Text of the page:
CHICAGO In the seven years since the first genetically modified food product, the Flavr Savr tomato, was approved for sale in this country, agricultural biotechnology has been a catalyst for both public debate and research. A special three-day symposium, "Agricultural Biotechnology," with sessions on food, feed and environmental safety assessment, analytical methodologies, and benefits, is on the agenda August 27-29 in Chicago during the week-long 222nd national meeting of the American Chemical Society, the worlds largest scientific society.
Scheduled papers include:
Detecting biotech grain Steven Tanner of the USDAs Grain Inspection, Packers and Stockyards Administration in Kansas City, Mo., will describe guidelines and procedures for sampling, testing and detecting biotech grains. His agency is responsible for establishing the official U.S. standards that buyers and sellers use to evaluate grain quality and type. (AGFD 54, 2:05 p.m., Monday, August 27, McCormick Place South, Room S505A, Level 5.)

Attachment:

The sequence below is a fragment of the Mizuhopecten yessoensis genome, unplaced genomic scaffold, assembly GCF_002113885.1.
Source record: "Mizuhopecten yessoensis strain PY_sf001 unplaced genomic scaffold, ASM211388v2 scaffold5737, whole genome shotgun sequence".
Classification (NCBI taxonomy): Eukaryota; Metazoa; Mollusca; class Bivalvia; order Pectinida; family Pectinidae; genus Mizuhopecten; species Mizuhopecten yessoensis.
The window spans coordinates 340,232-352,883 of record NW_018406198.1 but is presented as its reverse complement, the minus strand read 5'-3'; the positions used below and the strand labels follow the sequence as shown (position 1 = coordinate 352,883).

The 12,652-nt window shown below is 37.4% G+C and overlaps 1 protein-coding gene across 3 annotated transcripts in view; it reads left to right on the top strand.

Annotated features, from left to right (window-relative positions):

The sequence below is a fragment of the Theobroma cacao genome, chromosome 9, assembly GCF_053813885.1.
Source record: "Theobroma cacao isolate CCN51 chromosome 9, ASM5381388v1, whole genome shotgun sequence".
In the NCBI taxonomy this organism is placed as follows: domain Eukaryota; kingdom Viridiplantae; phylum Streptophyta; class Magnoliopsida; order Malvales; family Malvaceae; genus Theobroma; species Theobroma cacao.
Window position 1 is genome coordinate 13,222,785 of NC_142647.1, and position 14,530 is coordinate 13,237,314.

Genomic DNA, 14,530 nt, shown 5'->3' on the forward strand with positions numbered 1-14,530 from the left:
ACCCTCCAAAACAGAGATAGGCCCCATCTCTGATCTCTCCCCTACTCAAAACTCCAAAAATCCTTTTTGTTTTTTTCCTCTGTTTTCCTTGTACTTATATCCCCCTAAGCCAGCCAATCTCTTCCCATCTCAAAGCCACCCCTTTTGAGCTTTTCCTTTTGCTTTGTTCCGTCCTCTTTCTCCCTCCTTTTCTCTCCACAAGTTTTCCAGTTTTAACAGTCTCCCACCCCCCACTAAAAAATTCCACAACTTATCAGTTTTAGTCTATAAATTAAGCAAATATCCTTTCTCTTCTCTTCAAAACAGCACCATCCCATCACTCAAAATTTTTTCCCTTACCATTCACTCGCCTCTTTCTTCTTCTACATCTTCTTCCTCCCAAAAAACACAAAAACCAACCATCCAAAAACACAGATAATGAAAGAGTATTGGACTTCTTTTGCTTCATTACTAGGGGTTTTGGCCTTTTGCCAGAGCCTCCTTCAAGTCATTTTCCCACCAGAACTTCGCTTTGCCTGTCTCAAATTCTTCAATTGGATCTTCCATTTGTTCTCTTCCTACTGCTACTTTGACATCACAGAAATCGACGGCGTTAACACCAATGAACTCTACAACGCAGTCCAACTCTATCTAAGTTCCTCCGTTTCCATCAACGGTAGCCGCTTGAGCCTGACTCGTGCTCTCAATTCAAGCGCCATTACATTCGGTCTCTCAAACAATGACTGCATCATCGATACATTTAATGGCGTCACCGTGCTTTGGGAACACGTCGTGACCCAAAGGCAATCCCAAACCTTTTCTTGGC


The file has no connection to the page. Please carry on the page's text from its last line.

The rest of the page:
Biotechnologys contribution to global food security C. S. Prakash, Ph.D., of Tuskegee University in Alabama, believes transgenic crops can improve agricultural productivity, minimize the use of pesticides and fertilizers, protect against diseases, pests, drought and spoilage, and improve food quality and nutrition. But, Prakash notes, "The integration of biotechnology into agricultural research in the developing world is fraught with many hurdles that must be addressed." One of the first things that must be done, he says, is to develop adequate biosafety regulations for development, testing and release of new crops. (AGFD 99, 8:40 a.m., Tuesday, August 28, McCormick Place South, Room S505A, Level 5.)
Improving wheat Ann Blechl, Ph.D., of the U.S. Department of Agricultures Agricultural Research Service, Western Regional Research Center in Albany, Calif., is working to improve